From TOWERING TROUBLES:
“…Our TV and cell phone habits are contributing to the deaths of millions of migratory birds a year. The birds collide with the communications towers …and with the cables that anchor the towers. Those towers become sky-high death traps for birds, who then drop in grass, streets, parks, and fields, and on rooftops….conservation groups and government biologists estimate that communications towers kill from 4 to 50 million birds a year. They endanger or threaten at least 50 species….
…The construction of new towers is deadly news for migratory birds. The tower-bird collisions occur (1) during spring and fall migrations, and (2) at night, when songbirds travel to avoid the heat and daytime predators. For birds, such as whooping cranes, that fly during the day but cannot see the power lines, the towers and lines are the Number One migration danger. …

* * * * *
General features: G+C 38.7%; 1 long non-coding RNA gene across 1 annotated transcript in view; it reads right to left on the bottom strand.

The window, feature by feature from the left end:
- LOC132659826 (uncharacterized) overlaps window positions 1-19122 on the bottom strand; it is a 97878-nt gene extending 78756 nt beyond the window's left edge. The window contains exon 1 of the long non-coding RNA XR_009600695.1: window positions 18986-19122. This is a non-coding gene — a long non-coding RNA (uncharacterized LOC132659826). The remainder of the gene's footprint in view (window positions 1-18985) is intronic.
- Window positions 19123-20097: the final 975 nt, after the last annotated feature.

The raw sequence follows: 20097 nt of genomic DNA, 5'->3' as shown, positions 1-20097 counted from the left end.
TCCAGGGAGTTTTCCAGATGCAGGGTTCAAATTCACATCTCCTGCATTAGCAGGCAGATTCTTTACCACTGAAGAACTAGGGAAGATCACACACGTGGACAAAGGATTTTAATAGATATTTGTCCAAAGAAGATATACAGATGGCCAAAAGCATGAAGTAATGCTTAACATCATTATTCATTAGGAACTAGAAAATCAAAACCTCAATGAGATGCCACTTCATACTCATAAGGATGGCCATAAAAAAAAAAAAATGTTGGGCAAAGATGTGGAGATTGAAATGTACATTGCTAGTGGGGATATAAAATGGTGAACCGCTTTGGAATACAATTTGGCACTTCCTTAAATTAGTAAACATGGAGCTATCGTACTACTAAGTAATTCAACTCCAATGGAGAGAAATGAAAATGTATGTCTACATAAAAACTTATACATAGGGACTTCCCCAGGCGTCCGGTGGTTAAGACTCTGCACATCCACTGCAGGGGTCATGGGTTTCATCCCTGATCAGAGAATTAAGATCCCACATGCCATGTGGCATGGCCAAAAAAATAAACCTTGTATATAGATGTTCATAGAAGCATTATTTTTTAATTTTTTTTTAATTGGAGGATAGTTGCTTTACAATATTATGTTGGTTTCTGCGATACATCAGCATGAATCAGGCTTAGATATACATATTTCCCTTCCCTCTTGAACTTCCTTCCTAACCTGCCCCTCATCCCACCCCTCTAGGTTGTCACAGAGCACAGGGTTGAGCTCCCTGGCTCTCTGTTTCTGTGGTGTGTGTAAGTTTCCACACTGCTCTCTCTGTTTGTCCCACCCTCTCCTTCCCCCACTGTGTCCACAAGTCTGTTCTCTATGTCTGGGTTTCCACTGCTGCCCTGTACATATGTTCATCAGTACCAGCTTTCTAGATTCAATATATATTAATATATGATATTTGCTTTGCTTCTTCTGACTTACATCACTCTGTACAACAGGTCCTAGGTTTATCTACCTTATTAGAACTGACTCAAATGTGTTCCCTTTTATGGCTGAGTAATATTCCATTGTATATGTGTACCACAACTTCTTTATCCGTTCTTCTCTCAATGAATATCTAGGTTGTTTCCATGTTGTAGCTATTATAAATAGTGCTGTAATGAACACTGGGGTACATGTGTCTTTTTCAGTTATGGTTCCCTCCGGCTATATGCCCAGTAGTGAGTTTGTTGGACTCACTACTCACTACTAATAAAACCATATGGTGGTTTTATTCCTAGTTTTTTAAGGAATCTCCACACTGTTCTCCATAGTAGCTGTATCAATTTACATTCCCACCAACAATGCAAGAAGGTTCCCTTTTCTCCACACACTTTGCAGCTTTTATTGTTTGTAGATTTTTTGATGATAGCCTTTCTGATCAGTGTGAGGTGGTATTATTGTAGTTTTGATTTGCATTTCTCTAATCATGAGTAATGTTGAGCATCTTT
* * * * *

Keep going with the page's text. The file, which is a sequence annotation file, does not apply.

…Many of these nighttime travelers can cross oceans and navigate mountain ranges. What makes them crash into the blinking, lighted towers? Scientists aren’t certain. The worst kills happen when a flock, which might number half a million, flaps toward a lighted tower. Something about the lights attracts the birds. Red beacons seem to draw birds more than other lights do, although studies suggest that red wavelengths may disrupt the birds’ ability to navigate using the stars or the earth’s magnetic fields. The weather may play a role, since large kills almost always occur on cloudy or foggy nights. Fog, mist, or storms increase the odds of trouble. Unlike larger birds, which can climb above the clouds, smaller migrants sometimes try swooping underneath, right into the path of towers. “